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Lessons learned from npm fiasco: How much harm can 11 JavaScript lines of code can do?

Gabriela Motroc
Azer Koçulu
Instability image via Shutterstock

Earlier this week, many developers suffered a disruption when Azer Koçulu unpublished a package that JavaScript projects use to install dependencies, including left-pad, an 11-line npm package which has been downloaded more than 575,000 times. Over a thousand software projects were affected.

After Babel, React and other high-profile packages on npm broke due to an unpublished npm package called left-pad, the actors involved in this saga, Azer Koçulu, Kik and NPM each published their own version of how and why 11 JavaScript lines of code managed to cause a meltdown.

What happened?

In recent weeks, developer Azer Koçulu and Kik, an instant messenger app exchanged e-mails over the use of the name ‘kik’. After failing to reach an agreement, Kik contacted npm to help them resolve the disagreement. The dispute ended abruptly when Azer unpublished his kik package along with 272 other packages, including left-pad. Thousands of projects were affected as dependent projects failed when requesting the package that was unpublished. “The duration of the disruption was 2.5 hours,” Isaac Z. Schlueter, CEO of npm wrote in a blog post.

The story according to Azer Koçulu

Azer wrote in a Medium post that a patent lawyer sent him an e-mail a few weeks ago asking him to unpublish kik module from npm. After the developer refused, the patent lawyer explained that kik is their registered brand and the company’s lawyers will be banging on Azer’s door and taking down his accounts. Kik went to npm and Schlueter “accepted to change the ownership of this module, without my permission,” Azer said. “This situation made me realize that npm is someone’s private land where corporate is more powerful than the people, and I do open source because, Power To The People.”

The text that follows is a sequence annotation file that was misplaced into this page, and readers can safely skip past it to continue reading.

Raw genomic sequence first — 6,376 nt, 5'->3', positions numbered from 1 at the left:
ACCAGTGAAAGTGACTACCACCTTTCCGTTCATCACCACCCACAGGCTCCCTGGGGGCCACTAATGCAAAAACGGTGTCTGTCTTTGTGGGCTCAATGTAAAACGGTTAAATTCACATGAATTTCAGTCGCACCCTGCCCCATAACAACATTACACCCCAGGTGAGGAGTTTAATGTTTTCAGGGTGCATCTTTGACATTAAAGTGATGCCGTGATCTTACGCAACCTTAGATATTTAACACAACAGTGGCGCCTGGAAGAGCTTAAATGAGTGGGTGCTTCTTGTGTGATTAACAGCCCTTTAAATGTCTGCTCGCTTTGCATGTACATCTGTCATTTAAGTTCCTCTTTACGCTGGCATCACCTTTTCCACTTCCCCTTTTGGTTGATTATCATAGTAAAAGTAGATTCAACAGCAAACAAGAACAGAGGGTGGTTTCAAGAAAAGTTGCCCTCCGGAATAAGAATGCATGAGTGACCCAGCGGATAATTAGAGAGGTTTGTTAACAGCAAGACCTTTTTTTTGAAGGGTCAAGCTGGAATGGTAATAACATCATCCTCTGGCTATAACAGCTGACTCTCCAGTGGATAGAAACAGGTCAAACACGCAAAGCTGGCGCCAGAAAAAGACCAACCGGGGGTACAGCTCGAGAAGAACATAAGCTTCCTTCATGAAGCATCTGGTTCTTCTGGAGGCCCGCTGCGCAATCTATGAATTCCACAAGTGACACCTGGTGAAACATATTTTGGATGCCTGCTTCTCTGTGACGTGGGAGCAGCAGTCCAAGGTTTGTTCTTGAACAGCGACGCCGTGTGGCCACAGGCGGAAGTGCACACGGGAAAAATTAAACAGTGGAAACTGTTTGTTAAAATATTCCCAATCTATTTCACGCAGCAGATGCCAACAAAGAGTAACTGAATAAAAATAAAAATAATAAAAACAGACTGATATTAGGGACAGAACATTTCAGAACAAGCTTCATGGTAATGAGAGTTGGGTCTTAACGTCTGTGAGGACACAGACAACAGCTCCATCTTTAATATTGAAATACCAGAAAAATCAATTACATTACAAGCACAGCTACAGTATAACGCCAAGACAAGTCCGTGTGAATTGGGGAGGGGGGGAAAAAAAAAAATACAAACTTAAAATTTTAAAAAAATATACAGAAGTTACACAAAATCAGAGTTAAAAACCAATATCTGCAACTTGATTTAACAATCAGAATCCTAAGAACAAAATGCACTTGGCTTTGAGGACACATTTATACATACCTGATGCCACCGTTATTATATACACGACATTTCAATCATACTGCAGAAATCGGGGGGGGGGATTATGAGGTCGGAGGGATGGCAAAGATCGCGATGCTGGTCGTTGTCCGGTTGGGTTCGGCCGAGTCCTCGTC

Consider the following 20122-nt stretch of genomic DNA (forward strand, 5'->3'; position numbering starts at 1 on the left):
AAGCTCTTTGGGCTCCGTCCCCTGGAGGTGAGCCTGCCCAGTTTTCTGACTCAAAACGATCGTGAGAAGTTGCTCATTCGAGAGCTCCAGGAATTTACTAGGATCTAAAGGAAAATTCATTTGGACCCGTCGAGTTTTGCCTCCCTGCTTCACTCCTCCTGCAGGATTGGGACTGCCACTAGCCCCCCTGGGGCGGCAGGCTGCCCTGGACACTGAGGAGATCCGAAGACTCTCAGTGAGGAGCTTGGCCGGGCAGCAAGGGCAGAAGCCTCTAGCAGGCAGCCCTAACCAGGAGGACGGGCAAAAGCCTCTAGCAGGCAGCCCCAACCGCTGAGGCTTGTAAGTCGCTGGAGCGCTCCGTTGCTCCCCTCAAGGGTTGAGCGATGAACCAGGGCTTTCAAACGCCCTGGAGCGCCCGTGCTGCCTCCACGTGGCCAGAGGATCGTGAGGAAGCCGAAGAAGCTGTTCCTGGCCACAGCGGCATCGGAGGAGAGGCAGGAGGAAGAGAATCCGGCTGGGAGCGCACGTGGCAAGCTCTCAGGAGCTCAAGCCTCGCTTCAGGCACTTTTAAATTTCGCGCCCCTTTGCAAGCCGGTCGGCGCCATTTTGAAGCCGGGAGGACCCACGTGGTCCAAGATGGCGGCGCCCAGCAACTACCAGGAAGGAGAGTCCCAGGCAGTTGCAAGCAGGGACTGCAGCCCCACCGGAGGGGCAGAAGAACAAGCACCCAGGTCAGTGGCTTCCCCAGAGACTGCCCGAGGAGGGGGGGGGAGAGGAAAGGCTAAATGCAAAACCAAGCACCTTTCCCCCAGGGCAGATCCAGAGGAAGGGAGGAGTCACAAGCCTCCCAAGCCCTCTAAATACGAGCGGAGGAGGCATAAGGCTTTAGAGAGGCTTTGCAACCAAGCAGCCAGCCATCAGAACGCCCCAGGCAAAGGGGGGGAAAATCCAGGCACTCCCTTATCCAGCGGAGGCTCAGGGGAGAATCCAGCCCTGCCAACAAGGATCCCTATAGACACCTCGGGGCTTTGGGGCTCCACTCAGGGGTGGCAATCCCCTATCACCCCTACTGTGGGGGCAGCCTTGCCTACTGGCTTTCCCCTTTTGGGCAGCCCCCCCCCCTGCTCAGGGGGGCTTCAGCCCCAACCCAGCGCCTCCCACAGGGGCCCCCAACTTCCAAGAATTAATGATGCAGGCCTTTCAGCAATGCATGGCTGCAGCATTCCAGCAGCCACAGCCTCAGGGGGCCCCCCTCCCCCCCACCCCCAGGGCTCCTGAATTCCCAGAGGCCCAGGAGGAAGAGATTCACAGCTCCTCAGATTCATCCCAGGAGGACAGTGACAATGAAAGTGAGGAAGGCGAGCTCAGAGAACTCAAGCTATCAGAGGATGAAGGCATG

Azer announced that he had unpublished his modules and indicated that “you can either point your dependency to repo directly (azer/dependency) or if you volunteer to take ownership of any module in my GitHub, I’ll happily transfer the ownership.”

The story according to Kik

Mike Roberts, head of messenger at Kik Interactive sees the story from a different perspective. According to his Medium post, the company decided to use a different name for an upcoming package which will be published on npm “even when we were told we could have the name Kik.” Roberts published the e-mail exchange between Azer Koçulu and the company’s patent agent and pointed out that Kik tried to solve the situation amicably but the developer refused to change the name.

The story according to npm: An unprecedented step

npm praised the manner in which the community stepped in to replace left-pad; the first to do so was Cameron Westlake, who published a functionally identical version of left-pad. Errors continued to pour as Cameron’s left-pad was published as version 1.0.0, which is why npm “took the unprecedented step of re-publishing the original 0.0.3.”

Npm promised to make the following changes:

  • make it harder to un-publish a version of a package of doing so would break other packages
  • make it harder to maliciously adopt an abandoned package name
  • update its internal policies to help its team stay in sync and address community conflict more effectively.

Community reactions

After Azer Koçulu unpublished his kik package along with 272 other packages, including left-pad and problems started to appear, the community reacted in different ways. Some developers admitted that relying on other people is not always the right thing to do, others got angry and some started to panic. In the end, everybody learned something from this incident.

Author
Gabriela Motroc
Gabriela Motroc is editor of JAXenter.com and JAX Magazine. Before working at Software & Support Media Group, she studied International Communication Management at the Hague University of Applied Sciences.

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